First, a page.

The phrase given away with a pound of tea is used of something considered tawdry and worthless.
It refers to the grocers’ former practice of making a free gift with every pound of tea or with any fair-sized order. This practice was mentioned, for example, in an article titled Special Attractions, published in The Globe and Traveller (London, England) of Friday 22nd January 1886:
In days when the race for life is growing swifter, and the struggle for existence more keen than ever before, it appears the object all who have business dealings with their fellow-men [is] to put forward such special attractions as shall draw into their net a larger number of customers than their neighbours. […] The old idea that it was sufficient to placard one’s windows with the words “Selling off,” is exploded, because it has been so much overdone, and the more recent fashion adopted by pushing grocers of announcing that certain gaudy but not particularly useful articles are “Given away with a pound of tea,” has not struck deep root.
This practice was also mentioned in an article titled Day Trips, published in The Globe and Traveller (London, England) of Friday 11th September 1885:
The “day trip” has distinctly established itself as a part of our social system. […]
[…] It is in the manufacturing districts of the North of England that the day-trip system has been brought to its finest pitch of development. […]
[…] In the North it is not as it is in London. In Lancashire and Yorkshire private firms—tea dealers, grocers, and other retail traders—organise excursions as a means of advertisement; the chance of a cheap ticket is “given away with a pound of tea,” just as glasses, and jugs, and monstrosities in ornament are in more southern latitudes.
The earliest occurrence of the phrase that I have found is from the review of a pantomime titled Aladdin; or, Harlequin, the Magic Lamp, the Lively Scamp, the Wizard Rude, the Fairy Good, and the Demons of the Enchanted Wood, staged at the Royal Princess’s Theatre, Glasgow—review published in The Evening News and Star (Glasgow, Lanarkshire, Scotland) of Monday 12th December 1881:
By a marvellous and ingenious invention we are transported to a street in Pekin […]. With a ticket displayed on her back, announcing that she is “to be given away with a pound of Tea,” and held firmly in the grasp of two policemen, the widow is in a woeful plight when she is released through the entrance of “Aladdin,” for whom she had been searching.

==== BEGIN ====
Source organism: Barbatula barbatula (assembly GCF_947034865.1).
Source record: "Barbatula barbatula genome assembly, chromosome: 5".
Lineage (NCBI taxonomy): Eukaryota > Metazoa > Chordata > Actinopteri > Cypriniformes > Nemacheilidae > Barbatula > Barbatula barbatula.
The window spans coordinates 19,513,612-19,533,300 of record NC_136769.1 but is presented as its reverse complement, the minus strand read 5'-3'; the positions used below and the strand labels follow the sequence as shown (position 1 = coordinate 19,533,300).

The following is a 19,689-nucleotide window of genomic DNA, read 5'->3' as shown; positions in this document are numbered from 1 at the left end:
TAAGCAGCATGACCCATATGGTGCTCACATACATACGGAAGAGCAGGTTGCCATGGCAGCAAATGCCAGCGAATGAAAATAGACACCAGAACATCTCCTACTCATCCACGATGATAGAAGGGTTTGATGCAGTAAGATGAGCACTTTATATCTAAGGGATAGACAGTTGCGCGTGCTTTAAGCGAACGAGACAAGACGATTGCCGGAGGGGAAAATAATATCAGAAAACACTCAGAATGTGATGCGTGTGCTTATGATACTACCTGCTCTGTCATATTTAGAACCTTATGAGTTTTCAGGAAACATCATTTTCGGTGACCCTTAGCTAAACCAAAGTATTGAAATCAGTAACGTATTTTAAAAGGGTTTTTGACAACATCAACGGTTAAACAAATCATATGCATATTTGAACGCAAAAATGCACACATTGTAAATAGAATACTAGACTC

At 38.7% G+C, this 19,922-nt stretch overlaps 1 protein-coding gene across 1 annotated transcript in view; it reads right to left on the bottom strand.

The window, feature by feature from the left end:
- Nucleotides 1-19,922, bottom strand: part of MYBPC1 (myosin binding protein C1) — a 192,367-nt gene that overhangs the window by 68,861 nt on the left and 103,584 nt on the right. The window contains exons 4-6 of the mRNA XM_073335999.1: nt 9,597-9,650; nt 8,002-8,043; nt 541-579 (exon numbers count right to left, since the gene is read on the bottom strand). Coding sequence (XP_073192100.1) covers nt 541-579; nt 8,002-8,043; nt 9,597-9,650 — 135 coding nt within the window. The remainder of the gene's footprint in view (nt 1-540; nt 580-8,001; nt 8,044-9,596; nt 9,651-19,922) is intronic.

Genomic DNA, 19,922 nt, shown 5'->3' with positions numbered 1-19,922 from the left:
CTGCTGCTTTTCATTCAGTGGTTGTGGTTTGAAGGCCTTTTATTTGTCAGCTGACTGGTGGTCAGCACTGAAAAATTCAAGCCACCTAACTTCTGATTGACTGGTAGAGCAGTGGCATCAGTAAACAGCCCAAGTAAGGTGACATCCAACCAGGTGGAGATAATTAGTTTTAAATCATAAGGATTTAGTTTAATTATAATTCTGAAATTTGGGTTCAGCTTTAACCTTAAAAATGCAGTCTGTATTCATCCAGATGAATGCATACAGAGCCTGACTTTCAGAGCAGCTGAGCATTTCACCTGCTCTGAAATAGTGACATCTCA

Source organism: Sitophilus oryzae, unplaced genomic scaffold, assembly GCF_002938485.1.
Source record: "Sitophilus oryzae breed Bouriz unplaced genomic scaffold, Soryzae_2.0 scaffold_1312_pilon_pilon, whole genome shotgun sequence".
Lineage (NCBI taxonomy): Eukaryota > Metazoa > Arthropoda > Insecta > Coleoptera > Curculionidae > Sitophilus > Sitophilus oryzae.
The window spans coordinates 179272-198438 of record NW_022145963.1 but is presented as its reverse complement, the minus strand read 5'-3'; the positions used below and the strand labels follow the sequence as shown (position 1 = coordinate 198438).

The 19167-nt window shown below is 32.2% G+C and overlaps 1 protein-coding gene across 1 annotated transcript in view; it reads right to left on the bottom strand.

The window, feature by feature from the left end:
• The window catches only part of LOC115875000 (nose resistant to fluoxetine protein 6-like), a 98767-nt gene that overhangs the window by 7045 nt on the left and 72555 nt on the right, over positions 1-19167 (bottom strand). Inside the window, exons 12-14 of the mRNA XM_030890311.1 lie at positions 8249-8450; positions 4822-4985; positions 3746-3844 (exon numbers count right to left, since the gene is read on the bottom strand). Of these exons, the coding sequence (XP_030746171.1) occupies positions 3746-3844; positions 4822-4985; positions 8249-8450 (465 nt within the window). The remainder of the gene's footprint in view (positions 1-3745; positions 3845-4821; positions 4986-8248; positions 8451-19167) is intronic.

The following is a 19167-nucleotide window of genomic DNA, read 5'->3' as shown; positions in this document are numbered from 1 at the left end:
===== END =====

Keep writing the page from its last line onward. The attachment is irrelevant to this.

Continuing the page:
The second-earliest occurrence that I have found is from The Hull Packet and East Riding Times (Hull, Yorkshire, England) of Friday 3rd October 1884; Hull had been decorated for the visit of the Duke and Duchess of Edinburgh, and the following is about the principal decoration, an arch that had been built at the entrance to Whitefriargate:
I suppose the representation was meant as a copy of the old Beverley Gate1, and the wood and spruce branches were much more pleasing than was the taudry [sic] finery of the pink and white paper roses which were intended as a set off, but which failed so lamentably. One precious youth I saw standing gazing up at the paper garlands, suddenly broke out to his companion with, “Hey, Tom, given away with a pound of tea.” In future our decorators must remember that in the case of Beverley Gate, as with all art, or, as the poet has it, in the case of a beautiful woman, it is most adorned when adorned the least.
1 It was at Beverley Gate that, in 1642, Sir John Hotham (1589-1645), Member of Parliament and Governor of Hull, refused Charles I entry to the city—an act of defiance widely acknowledged as the spark that ignited the English Civil War (1642-49).
In the column Mustard and Cress, by ‘Dagonet’, published in The Referee (London, England) of Sunday 10th January 1886, the phrase is used to deride a bookseller’s Christmas promotion offer:
Just before Christmas Mr. Smith’s bookstalls2 were covered with these “book and watch for 18s.” affairs. I shall never forget the look of indignation which mantled the cheek of one of the stall boys at Charing Cross when I asked him if he had any books that he gave away with a pound of tea.
2 “Mr. Smith’s bookstalls” probably refers to the British firm W. H. Smith & Son.
The following cartoon by the English illustrator and cartoonist John Tenniel (1820-1914) was published in the British satirical magazine Punch, or the London Charivari of Saturday 28th June 1890. Captioned Given away with a pound of tea!!!, this cartoon depicts Robert Gascoyne-Cecil (1830-1903), then Prime Minister, as an aproned, shirt-sleeved grocer at his counter; a plump German boy, holding a packet labelled Hinterland under his right arm, has just put a Zanzibar cheque onto the counter and extends his left hand to a plate on which is a rabbit-looking item of food labelled Heligoland.
—This cartoon alludes to the Anglo-German Agreement of 1890, under the terms of which Germany gained Heligoland, an island in the North Sea off the coast of Germany, and the United Kingdom gained Zanzibar, an island off the coast of East Africa.